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Tourism, timber sale, on agenda at council meeting
The new chamber position is funded through the two-percent visitor accommodation tax income the state collects in Forks, and the tax is alloted through the City of Forks.Andros’ mission is “concentrating on getting people to come to Forks for things beyond Twilight,” Bingham told the council.
The new hire will be active online, moderating a forum of questions posed by visitors and others interested in Forks, plus using Twitter and Facebook to connect visitors to ongoing updates about Forks. Andros will also work on marketing things for husbands and fathers to do while their wives and daughters take in the Twilight sights in Forks.Bingham said visitor counts have climbed back to levels seen in 2010 after a 25 to 40 percent per month downturn over the winter in visitor arrival counts made by the chamber. Some 200 visitors signed in at the chamber on Saturday, March 26, she said, some on spring break from school. “It’s not over, still alive and well,” the chamber director said of the attraction to Forks of fans of author Stephenie Meyer’s best-selling Twilight books.
Mayor Bryon Monohon detailed his and City Attorney/Planner Rod Fleck’s participation at a recent economic development conference in Moses Lake. Fleck was on an alternate energy panel, telling of the Quillayute Valley School District’s new biomass-fueled classroom heating boiler system. Fleck told the council that the state Department of Natural Resources is working on a text of a wind turbine on the side of a ridge located west of Forks.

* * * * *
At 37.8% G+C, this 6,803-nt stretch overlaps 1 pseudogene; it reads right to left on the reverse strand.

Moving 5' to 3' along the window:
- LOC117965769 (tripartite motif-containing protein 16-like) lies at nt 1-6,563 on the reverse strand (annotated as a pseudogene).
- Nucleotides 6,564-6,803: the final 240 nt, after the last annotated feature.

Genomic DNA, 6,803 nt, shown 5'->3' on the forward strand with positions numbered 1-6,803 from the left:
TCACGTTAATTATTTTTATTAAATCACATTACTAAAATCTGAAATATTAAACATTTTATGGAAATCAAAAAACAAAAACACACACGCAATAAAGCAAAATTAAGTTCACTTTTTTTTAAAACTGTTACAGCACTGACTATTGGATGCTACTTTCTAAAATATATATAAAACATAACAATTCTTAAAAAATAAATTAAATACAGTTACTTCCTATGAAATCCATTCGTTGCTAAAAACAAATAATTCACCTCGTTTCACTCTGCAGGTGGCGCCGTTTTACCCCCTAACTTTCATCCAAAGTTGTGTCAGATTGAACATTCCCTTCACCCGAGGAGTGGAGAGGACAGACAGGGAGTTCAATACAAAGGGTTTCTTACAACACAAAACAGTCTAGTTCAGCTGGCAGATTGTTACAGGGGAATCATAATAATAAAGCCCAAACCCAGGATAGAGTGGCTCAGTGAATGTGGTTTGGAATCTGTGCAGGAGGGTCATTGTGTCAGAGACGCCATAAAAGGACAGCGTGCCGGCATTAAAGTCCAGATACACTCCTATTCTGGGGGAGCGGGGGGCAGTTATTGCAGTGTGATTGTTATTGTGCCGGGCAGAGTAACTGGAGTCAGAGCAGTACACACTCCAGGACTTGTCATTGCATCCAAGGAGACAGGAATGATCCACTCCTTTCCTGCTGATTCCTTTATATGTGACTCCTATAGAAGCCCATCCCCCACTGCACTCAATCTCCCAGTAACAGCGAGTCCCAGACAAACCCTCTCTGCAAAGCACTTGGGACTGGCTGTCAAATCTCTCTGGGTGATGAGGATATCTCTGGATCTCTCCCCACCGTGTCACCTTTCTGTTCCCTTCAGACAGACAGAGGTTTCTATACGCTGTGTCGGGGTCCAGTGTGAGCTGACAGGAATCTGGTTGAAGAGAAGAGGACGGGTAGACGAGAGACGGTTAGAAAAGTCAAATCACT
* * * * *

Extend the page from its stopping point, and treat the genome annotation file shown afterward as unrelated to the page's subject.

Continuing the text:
The council approved a timber bid by Allen Log for a stand of trees located on the grounds of the city’s Quillayute Prairie airport. The Hoh River-based logging company bid $204,835. Fleck said the city should net about $170,000 on the sale, with the income going towards paying off an airport-related loan. The logging is expected to begin in the near future.
Sales tax revenue up
City Treasurer/Clerk Dan Leinan reported that state sales tax receipts were up month-to-previous month one year ago six percent, with revenue from Primo Construction’s work on the Forks High School addition an important factor.
Chevy Tahoe sale
Forks Police Chief Doug Price reported a possible sale of police force Chevy Tahoe for $26,000. If the sale goes through, he said, the funds will be used to buy two patrol cars. He said a North Bend company refurbishes patrol cars and sells them for about $8,000 ready to go except for a police radio. State surplus sale of patrol cars is another option for picking up low-mileage patrol cars, Price said.
New Tillicum Park restroom
Councilmen Bruce Guckenberg and John Hillcar, and City Public Works Director Dave Zellar reported they have been sighting a location at Tillicum Park for a new restroom facility. A location adjacent to the Rayonier locomotive exhibit is the likely location, Guckenberg said. A pre-fab restroom facility would cost about $36,000 delivered to the site, with additional ground, plumbing and utility work bringing the total up to about $45,000 to $50,000. Guckenberg said visitor accommodation tax revenue would pay for the project.
Monohon said the City of Forks may soon take an official position on the Seattle-based Wild Olympics organization’s plans to add West End lands to the Olympic National Park.